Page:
Richland vs. Chiawana. It’s the Mid-Columbia Conference football game fans have been waiting for this season.
Seemingly unstoppable Riverhawks running back Andrew Vargas pitted against the stout defense of the Bombers, allowing 11.8 points and less than 200 yards of offense per game.
Throw in that Chiawana offensive line, which averages 6-foot-2 and 255 pounds from end to end and opens truck lanes for Vargas, and Friday night at Edgar Brown Stadium will be the place to be.
With Richland (7-0, 5-0 MCC) ranked No. 2 in the state poll, and Chiawana (7-0, 5-0) No. 4, there are also some bragging rights at stake.
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“We hold ourselves to a pretty high standard,” Richland coach Mike Neidhold said. “Defense is where we excel. Good teams are built around a good defense and offensive line — Chiawana has both. That is why they are having success — that O-line and that little rascal (Vargas) are the perfect storm.”
A storm Richland hopes keep to a fall shower instead of a hurricane.
The Bombers have been solid up front all season with tackles Brigham Whitby (sr., 6-0, 275) and Jax Lee (jr., 6-1, 215), and defensive ends Braden Powell (jr., 6-3, 200) and Jake Stanfield (jr., 6-1, 210). The second line of defense has junior Victor Strasser (5-11, 180) and senior Garrett Guffey (5-9, 180) at middle linebacker, with junior Josh Mendoza (5-10, 150) and senior William Harshaw (6-0, 175) containing the edges.
Neidhold said defensive coaches Mitch Davis, D.J. Search, Wes Mason, Jeff Muai, Kent Kafentzis and Pete Zukowski “work tirelessly to put together a plan the kids can do and pull off. We just have to be us. We are going to be who we are. It should be an exciting game.”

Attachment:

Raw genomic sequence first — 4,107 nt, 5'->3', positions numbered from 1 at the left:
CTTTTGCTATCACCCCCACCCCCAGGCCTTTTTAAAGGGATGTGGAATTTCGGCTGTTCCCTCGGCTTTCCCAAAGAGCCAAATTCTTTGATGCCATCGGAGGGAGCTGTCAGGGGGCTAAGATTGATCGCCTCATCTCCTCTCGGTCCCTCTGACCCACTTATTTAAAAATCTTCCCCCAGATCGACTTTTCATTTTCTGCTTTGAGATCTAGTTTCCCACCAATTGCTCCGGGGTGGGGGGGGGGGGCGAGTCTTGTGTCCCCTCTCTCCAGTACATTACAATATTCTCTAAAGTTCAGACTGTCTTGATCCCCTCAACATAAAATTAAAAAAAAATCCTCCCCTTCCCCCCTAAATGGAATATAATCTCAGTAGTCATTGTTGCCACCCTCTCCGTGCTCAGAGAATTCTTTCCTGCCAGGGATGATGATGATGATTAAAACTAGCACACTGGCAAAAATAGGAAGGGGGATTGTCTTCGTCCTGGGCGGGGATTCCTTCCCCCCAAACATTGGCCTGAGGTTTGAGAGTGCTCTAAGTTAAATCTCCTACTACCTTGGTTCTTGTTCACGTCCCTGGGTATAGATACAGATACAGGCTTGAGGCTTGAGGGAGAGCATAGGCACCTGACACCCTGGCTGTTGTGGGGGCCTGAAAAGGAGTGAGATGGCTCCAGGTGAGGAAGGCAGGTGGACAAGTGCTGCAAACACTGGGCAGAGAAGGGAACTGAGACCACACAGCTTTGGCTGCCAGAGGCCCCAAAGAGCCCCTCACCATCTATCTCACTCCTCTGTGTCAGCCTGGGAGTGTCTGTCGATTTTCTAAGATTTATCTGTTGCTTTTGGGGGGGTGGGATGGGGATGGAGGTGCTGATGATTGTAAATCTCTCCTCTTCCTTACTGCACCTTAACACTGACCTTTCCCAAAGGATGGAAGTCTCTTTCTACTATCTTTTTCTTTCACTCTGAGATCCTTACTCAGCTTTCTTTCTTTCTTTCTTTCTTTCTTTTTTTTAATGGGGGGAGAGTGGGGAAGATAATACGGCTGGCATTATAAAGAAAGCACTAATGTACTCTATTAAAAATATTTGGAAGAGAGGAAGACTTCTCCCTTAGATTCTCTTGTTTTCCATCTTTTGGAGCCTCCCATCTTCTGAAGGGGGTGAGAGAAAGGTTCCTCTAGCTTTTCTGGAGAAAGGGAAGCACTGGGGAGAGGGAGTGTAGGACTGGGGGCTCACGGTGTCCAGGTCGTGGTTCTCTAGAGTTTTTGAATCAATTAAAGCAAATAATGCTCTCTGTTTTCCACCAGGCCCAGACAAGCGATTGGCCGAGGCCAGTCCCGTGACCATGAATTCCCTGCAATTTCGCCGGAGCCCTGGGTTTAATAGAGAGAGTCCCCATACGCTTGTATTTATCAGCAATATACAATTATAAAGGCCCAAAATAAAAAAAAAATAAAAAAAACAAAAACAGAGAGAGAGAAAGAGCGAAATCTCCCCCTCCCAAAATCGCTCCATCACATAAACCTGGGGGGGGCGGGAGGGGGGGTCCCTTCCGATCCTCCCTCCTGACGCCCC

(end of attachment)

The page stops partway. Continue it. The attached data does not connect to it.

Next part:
Neidhold knows the Bombers won’t be able to shut Vargas down completely, but would like to keep his numbers out of the stratosphere. Vargas torched Kamiakin for 417 yards, rolled up 254 against Kennewick and tacked on 215 against Pasco. He leads the MCC in rushing with 1,858 yards on 181 carries and 32 touchdowns. He averages 10.3 yards every time he touches the ball, and 265.4 yards a game.
“It demoralizes you when you know No. 14 will get the ball when it’s second-and-2 and he just ran for 8 yards,” Neidhold said. “We have to make sure that doesn’t happen Friday night. We hope he’s tired. He is a tremendous talent. I don’t know if you can coach a kid to do that. He is fun to watch on film.”
Neidhold trusts that his defensive line will be up to the task. Whitby is the cog in the middle of the action.
“He is a quiet leader,” Neidhold said. “He just works. He never quits. Kids feed off that. He is that way in practice, and it carries over into the game. He likes to roll around in the dirt, and we like that about him. He is low to the ground, has good leverage and is hard to block.”
The Bombers occasionally beef up their defensive line with Dontae Powell (6-5, 300) and Aric Davison (6-3, 275), but being valued members of the offensive line, their defensive play is purposely limited.
Whitby wasn’t quite licking his chops at the chance to stack up against Vargas, but there was a look in his eyes that was all business.
“You have to go out and do your job and have a bead on him every play,” Whitby said. “We are looking to get a chance to get in the backfield and get tackles for loss. I’m not scared or nervous — they are just another team we have to play. It’s a big game. It would be really nice not to allow him to do anything, but we won’t be surprised if he pops one off. He is good enough to do it.”
Whitby has seen enough film of the Riverhawks to notice a flaw or two in their offensive line, but he left it at that.
“I will watch the line, see how they block and find the faults in their blocking,” he said. “You have to do what you can to stop (Vargas) from running.”
Should Vargas find a gap and get through the Bombers’ front line, Strasser and his group will be waiting.
“Eyes to the thighs, wrap up and squeeze,” Strasser said of the key to slowing up Vargas. “He is definitely one of the best players we have seen, but if our D-line does its job, their O-line won’t be a problem, and neither will Vargas. We have to be disciplined and fill the gaps.”
It should come as no surprise that Chiawana is at the top of the food chain in the MCC. It hates to lose.
After playing in the state title game two years in a row, the Riverhawks missed out on the playoffs last year.
“This all started last winter,” Neidhold said. “They are used to having success, and they had a down year. They had to watch us make a run (to the state semifinals). I guarantee they had a chip on their shoulder, and they are taking it out on people. Their offensive line lifted all winter and summer. They recalibrated themselves. We have a lot of respect for them and the work they put in.”